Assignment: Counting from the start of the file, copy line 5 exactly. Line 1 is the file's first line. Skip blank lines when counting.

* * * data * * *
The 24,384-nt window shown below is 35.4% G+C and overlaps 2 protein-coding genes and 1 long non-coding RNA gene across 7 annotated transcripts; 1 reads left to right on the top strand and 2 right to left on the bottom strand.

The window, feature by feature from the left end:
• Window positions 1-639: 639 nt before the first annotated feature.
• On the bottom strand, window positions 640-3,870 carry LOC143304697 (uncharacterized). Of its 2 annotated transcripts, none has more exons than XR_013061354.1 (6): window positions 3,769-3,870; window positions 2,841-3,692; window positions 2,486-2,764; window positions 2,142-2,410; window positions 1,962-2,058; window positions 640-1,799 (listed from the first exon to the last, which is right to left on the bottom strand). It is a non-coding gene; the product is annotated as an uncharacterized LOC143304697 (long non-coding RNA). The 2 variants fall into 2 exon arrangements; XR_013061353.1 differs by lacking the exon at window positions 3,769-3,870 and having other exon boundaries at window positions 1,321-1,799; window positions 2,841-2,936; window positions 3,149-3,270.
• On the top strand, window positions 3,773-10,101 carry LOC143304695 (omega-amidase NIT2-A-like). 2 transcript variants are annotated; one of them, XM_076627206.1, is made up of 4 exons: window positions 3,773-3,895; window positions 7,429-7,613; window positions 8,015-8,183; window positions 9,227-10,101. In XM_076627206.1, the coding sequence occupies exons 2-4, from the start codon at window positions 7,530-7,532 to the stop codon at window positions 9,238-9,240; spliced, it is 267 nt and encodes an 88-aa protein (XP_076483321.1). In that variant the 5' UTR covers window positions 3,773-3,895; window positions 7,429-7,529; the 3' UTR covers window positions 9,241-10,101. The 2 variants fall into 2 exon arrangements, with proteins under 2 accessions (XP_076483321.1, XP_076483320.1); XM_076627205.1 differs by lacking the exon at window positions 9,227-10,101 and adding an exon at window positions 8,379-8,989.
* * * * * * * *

• On the top strand, window positions 3,773-10,101 carry LOC143304695 (omega-amidase NIT2-A-like). 2 transcript variants are annotated; one of them, XM_076627206.1, is made up of 4 exons: window positions 3,773-3,895; window positions 7,429-7,613; window positions 8,015-8,183; window positions 9,227-10,101. In XM_076627206.1, the coding sequence occupies exons 2-4, from the start codon at window positions 7,530-7,532 to the stop codon at window positions 9,238-9,240; spliced, it is 267 nt and encodes an 88-aa protein (XP_076483321.1). In that variant the 5' UTR covers window positions 3,773-3,895; window positions 7,429-7,529; the 3' UTR covers window positions 9,241-10,101. The 2 variants fall into 2 exon arrangements, with proteins under 2 accessions (XP_076483321.1, XP_076483320.1); XM_076627205.1 differs by lacking the exon at window positions 9,227-10,101 and adding an exon at window positions 8,379-8,989.